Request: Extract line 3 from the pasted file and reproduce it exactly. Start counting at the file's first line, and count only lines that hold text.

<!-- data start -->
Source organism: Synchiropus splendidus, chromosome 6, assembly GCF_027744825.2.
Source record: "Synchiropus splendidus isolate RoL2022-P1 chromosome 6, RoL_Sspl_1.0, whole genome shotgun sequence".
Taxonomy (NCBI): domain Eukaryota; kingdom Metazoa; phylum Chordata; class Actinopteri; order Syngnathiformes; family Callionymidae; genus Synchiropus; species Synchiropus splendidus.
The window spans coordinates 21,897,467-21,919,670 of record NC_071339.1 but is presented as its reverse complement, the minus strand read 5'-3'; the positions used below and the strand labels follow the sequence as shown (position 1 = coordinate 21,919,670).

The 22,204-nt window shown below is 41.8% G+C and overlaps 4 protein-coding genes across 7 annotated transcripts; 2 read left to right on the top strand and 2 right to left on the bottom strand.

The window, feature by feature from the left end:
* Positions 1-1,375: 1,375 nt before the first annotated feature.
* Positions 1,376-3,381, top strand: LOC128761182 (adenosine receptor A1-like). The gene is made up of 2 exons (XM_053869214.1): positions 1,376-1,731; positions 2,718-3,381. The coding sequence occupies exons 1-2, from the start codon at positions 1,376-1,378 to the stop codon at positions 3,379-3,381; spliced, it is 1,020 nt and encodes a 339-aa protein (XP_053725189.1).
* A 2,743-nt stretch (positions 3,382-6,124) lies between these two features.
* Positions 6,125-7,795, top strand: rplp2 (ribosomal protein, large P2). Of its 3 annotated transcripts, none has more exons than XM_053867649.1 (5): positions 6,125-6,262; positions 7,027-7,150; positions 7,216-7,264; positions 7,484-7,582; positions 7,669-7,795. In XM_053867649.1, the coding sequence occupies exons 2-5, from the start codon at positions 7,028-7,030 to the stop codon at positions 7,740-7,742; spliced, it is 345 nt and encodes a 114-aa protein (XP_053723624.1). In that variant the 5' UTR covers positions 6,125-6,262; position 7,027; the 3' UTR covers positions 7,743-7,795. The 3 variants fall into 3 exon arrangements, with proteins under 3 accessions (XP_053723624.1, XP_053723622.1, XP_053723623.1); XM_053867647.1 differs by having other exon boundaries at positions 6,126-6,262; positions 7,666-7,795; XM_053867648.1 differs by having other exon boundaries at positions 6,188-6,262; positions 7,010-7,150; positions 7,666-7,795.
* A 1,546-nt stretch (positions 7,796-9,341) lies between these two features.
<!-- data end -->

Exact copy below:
Taxonomy (NCBI): domain Eukaryota; kingdom Metazoa; phylum Chordata; class Actinopteri; order Syngnathiformes; family Callionymidae; genus Synchiropus; species Synchiropus splendidus.